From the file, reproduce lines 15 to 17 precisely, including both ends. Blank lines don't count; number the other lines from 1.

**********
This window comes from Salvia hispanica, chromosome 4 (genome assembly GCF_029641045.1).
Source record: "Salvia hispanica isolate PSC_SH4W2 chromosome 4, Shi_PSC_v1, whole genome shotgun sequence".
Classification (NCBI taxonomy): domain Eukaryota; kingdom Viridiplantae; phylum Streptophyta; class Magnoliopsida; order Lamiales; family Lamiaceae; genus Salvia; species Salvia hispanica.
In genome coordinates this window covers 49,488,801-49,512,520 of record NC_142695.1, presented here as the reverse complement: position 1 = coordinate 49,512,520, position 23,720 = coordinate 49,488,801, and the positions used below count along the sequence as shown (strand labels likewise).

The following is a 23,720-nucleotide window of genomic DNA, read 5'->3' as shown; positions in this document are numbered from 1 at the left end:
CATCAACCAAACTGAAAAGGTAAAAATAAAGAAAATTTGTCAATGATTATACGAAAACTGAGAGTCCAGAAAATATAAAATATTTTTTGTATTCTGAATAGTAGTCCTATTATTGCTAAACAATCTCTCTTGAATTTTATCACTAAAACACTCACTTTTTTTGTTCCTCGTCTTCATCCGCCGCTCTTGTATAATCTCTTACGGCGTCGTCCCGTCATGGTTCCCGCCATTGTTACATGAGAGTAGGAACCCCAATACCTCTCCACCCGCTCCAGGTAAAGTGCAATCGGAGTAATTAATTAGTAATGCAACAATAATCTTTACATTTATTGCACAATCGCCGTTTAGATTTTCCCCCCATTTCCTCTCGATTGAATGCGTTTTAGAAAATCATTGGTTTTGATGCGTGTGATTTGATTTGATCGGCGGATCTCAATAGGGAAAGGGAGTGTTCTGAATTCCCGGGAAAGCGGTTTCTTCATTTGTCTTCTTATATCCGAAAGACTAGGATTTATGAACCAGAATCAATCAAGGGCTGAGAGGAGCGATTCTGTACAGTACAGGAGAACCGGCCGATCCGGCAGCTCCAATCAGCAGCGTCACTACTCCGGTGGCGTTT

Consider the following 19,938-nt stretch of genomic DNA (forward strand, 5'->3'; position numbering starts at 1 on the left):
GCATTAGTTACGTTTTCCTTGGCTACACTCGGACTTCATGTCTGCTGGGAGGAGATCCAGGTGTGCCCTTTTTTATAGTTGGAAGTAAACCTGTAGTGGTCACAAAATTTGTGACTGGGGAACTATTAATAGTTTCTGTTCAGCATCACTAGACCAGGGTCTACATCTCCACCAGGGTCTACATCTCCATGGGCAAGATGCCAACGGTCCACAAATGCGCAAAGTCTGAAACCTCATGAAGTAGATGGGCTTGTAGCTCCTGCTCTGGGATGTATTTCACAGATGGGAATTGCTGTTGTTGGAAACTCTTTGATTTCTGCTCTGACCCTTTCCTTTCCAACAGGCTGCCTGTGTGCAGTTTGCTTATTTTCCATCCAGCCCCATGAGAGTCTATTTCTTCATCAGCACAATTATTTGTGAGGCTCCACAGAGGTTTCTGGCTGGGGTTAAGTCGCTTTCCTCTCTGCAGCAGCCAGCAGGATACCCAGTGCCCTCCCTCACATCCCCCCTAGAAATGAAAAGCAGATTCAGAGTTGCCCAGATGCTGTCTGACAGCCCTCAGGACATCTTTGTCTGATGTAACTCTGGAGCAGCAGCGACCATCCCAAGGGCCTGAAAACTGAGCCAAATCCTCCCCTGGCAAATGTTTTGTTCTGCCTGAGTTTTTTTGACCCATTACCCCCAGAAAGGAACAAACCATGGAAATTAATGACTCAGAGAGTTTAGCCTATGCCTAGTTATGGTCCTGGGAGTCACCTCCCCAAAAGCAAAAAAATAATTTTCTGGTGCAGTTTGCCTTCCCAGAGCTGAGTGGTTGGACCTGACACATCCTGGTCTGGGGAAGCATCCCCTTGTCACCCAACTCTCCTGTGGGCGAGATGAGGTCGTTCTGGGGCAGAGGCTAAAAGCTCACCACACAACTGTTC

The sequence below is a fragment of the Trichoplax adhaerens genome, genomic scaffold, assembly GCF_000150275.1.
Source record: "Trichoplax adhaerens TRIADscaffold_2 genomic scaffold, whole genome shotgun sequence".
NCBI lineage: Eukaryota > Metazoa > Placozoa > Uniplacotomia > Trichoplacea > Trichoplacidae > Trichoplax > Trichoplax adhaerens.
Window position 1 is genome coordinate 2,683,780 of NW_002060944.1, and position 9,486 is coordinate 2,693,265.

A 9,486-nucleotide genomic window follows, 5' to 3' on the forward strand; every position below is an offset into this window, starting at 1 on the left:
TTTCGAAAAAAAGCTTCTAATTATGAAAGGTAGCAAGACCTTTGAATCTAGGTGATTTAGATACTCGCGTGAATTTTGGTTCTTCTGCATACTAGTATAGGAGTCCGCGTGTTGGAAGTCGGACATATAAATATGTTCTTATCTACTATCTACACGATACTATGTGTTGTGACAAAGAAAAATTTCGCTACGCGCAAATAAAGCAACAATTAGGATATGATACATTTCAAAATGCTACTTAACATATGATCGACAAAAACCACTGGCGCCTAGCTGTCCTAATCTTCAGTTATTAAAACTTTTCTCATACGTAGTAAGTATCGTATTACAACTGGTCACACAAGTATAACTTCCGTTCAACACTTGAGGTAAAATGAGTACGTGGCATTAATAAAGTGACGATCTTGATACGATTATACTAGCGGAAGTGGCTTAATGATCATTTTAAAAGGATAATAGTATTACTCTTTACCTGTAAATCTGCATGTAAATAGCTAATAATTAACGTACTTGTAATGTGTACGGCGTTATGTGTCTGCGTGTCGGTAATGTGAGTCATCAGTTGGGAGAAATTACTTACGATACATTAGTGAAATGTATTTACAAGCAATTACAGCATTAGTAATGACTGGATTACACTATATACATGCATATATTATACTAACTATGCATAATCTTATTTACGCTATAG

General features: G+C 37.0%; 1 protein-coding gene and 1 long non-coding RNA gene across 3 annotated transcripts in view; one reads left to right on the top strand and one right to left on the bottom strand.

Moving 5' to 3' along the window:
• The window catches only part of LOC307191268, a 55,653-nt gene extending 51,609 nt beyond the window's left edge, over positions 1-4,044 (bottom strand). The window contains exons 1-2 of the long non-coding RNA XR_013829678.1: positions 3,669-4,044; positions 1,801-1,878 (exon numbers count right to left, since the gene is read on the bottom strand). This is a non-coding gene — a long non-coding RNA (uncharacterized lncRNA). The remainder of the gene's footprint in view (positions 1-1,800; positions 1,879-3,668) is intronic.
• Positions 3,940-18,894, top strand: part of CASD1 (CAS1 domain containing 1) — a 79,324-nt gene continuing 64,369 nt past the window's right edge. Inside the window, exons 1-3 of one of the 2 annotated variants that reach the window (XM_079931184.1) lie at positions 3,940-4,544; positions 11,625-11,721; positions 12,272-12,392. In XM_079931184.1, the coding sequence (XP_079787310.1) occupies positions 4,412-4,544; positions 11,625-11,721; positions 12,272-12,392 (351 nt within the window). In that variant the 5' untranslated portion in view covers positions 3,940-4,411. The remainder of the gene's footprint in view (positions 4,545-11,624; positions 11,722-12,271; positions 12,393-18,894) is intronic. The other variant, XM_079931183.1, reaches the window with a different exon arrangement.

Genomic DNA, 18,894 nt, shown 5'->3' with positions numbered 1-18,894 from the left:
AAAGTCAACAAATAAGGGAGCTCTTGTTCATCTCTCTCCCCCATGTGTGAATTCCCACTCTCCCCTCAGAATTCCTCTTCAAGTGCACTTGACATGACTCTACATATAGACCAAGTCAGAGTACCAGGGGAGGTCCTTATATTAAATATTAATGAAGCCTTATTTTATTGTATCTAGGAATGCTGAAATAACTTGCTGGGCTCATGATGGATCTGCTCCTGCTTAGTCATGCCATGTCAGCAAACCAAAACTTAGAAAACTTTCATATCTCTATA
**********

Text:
General features: G+C 37.0%; 1 protein-coding gene and 1 long non-coding RNA gene across 3 annotated transcripts in view; one reads left to right on the top strand and one right to left on the bottom strand.

Moving 5' to 3' along the window:
• The window catches only part of LOC307191268, a 55,653-nt gene extending 51,609 nt beyond the window's left edge, over positions 1-4,044 (bottom strand). The window contains exons 1-2 of the long non-coding RNA XR_013829678.1: positions 3,669-4,044; positions 1,801-1,878 (exon numbers count right to left, since the gene is read on the bottom strand). This is a non-coding gene — a long non-coding RNA (uncharacterized lncRNA). The remainder of the gene's footprint in view (positions 1-1,800; positions 1,879-3,668) is intronic.